Like many desk chairs with adjustable armrests, the Acuity did have some wobble in the armrests. Normally it would probably not even be noticeable. But when there is such superior build in the rest of the chair, that lack of precision makes itself apparent. This wobble is certainly a result of the chair design and adjustability that Allsteel engineered into the rests. They telescope up/down for height adjusting in a single support, and the rests themselves reside on a clever lockable plate that allows them to be moved to the perfect comfort setting. All this flexibility in movement comes at a price - the aforementioned wobble that stood out compared to the tight fit and smoothness of the rest of the chair.

Our testers also commented on the seat back. It wraps itself around you from the lumbar to the shoulders, reclines at just the right amount of rearward pressure, and it breathes - a nice perk in a warm office. The overall support is firm, with nice contour in the lumbar region. And the fact that it is mesh is eye-catching and compliments the polished steel frame nicely.

When used on a hard surface, one will appreciate the quiet and perfectly tracking casters. There's nothing like one little push with the feet to shoot you effortlessly from the desk to the printer, without even hearing the movement.

Acuity pays particular attention to the build materials, including that 90 percent of the materials (by weight) can be recycled, and that 46% of the original materials contain recycled content. Acuity is backed by Allsteel's Lifetime Warranty; and, at the end of its useful life, Allsteel will take back, break down, recycle and/or reclaim the chairs.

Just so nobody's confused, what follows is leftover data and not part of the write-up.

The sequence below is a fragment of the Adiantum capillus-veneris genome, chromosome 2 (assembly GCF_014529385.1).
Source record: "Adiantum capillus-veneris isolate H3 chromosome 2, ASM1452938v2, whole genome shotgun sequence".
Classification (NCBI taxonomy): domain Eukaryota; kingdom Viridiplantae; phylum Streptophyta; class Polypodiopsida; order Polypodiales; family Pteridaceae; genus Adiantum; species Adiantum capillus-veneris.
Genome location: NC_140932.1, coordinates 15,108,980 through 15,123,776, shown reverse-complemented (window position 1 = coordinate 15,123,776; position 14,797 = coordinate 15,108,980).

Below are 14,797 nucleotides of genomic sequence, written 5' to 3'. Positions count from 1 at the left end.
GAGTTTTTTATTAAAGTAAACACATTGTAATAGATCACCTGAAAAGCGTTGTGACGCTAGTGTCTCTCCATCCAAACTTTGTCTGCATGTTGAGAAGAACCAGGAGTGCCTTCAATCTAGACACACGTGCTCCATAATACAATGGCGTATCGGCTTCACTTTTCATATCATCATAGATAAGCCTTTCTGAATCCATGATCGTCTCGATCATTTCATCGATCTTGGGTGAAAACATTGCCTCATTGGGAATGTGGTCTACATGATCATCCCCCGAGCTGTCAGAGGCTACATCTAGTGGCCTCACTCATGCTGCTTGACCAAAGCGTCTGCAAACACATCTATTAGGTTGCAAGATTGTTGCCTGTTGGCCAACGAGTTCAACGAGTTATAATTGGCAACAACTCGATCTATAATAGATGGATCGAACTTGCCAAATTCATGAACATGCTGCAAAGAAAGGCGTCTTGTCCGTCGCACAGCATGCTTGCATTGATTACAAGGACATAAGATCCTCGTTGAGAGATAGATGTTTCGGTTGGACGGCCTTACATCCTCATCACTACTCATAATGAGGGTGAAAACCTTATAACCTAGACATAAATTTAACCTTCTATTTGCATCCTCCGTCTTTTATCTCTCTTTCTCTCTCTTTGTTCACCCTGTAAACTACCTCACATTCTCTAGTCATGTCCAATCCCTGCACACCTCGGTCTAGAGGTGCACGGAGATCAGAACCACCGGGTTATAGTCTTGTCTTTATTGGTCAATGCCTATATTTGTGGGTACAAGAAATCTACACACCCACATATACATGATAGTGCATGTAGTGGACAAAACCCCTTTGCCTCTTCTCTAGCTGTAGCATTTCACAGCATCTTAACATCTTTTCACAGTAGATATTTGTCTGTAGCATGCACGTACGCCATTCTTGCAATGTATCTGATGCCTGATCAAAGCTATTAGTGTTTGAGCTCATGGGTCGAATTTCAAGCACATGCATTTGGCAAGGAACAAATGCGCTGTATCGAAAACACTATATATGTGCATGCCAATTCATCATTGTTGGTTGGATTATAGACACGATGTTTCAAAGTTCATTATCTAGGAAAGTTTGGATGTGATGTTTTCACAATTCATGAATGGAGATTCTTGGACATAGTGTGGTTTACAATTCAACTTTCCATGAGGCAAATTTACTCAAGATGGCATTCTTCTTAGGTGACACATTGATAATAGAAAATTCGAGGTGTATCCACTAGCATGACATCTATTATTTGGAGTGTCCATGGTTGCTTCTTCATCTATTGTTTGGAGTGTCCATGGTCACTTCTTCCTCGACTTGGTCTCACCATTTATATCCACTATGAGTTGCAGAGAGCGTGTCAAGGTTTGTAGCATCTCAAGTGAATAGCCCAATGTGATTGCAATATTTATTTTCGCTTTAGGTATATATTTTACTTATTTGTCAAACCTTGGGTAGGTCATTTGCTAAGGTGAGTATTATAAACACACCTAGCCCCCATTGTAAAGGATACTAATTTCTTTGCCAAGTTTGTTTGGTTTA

The Allsteel engineers call it a dynamic adaptive fit. Allsteel's design team coined the name AcuFit. Either way, the weight-activated controls, seat cushion, and conforming mesh back/frame combination work invisibly and automatically to give you comfort without the need for adjustments.

The chair as tested retails for approximately $1650, but versions are available at street prices down to $850. The chairs are visually striking, very comfortable, and get a positive recommendation from the MacTech team. See http://www.allsteeloffice.com/acuity/

Nightingale CXO

When Nightingale Chairs made the CXO, they had a not-too-modest goal: to build the "most comfortable chair in the world engineered for those requiring greater strength and durability." With its steel reinforced seat plate and specially designed heavy duty gas lift it can handle up to 450 pounds of weight, so they've certainly accomplished the "strength and durability part." And, after sitting in the chair, every one of our testers felt the chair was incredibly comfortable ... in particular in the seat.


Nightingale CXO